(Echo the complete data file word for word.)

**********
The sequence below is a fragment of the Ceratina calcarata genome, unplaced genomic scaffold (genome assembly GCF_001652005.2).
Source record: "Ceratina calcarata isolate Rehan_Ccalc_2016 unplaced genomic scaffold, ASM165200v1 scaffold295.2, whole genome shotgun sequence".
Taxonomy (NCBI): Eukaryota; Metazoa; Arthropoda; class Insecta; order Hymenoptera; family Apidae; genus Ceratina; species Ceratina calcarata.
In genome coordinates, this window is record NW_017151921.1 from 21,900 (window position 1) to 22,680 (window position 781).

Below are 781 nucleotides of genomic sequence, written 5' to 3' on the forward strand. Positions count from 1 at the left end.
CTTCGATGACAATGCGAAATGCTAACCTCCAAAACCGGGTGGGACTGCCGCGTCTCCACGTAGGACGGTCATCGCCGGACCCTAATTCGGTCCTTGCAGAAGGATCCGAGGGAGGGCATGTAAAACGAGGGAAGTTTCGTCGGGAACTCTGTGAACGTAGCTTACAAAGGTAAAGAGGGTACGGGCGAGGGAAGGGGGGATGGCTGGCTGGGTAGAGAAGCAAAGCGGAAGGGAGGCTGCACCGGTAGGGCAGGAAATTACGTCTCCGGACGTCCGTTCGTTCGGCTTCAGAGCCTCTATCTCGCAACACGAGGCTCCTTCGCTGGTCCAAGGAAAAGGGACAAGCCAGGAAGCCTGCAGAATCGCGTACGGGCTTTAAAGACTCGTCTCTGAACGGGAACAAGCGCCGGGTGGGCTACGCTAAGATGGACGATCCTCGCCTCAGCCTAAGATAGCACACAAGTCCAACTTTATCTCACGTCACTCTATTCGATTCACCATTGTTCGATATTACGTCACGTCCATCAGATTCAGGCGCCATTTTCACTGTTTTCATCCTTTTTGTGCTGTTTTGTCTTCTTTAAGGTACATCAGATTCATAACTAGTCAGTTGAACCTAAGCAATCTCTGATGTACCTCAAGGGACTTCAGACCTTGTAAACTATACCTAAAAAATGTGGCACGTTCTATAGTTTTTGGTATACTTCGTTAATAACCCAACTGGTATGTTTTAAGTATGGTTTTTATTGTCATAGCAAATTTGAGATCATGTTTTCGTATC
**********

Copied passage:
The sequence below is a fragment of the Ceratina calcarata genome, unplaced genomic scaffold (genome assembly GCF_001652005.2).
Source record: "Ceratina calcarata isolate Rehan_Ccalc_2016 unplaced genomic scaffold, ASM165200v1 scaffold295.2, whole genome shotgun sequence".
Taxonomy (NCBI): Eukaryota; Metazoa; Arthropoda; class Insecta; order Hymenoptera; family Apidae; genus Ceratina; species Ceratina calcarata.
In genome coordinates, this window is record NW_017151921.1 from 21,900 (window position 1) to 22,680 (window position 781).

Below are 781 nucleotides of genomic sequence, written 5' to 3' on the forward strand. Positions count from 1 at the left end.
CTTCGATGACAATGCGAAATGCTAACCTCCAAAACCGGGTGGGACTGCCGCGTCTCCACGTAGGACGGTCATCGCCGGACCCTAATTCGGTCCTTGCAGAAGGATCCGAGGGAGGGCATGTAAAACGAGGGAAGTTTCGTCGGGAACTCTGTGAACGTAGCTTACAAAGGTAAAGAGGGTACGGGCGAGGGAAGGGGGGATGGCTGGCTGGGTAGAGAAGCAAAGCGGAAGGGAGGCTGCACCGGTAGGGCAGGAAATTACGTCTCCGGACGTCCGTTCGTTCGGCTTCAGAGCCTCTATCTCGCAACACGAGGCTCCTTCGCTGGTCCAAGGAAAAGGGACAAGCCAGGAAGCCTGCAGAATCGCGTACGGGCTTTAAAGACTCGTCTCTGAACGGGAACAAGCGCCGGGTGGGCTACGCTAAGATGGACGATCCTCGCCTCAGCCTAAGATAGCACACAAGTCCAACTTTATCTCACGTCACTCTATTCGATTCACCATTGTTCGATATTACGTCACGTCCATCAGATTCAGGCGCCATTTTCACTGTTTTCATCCTTTTTGTGCTGTTTTGTCTTCTTTAAGGTACATCAGATTCATAACTAGTCAGTTGAACCTAAGCAATCTCTGATGTACCTCAAGGGACTTCAGACCTTGTAAACTATACCTAAAAAATGTGGCACGTTCTATAGTTTTTGGTATACTTCGTTAATAACCCAACTGGTATGTTTTAAGTATGGTTTTTATTGTCATAGCAAATTTGAGATCATGTTTTCGTATC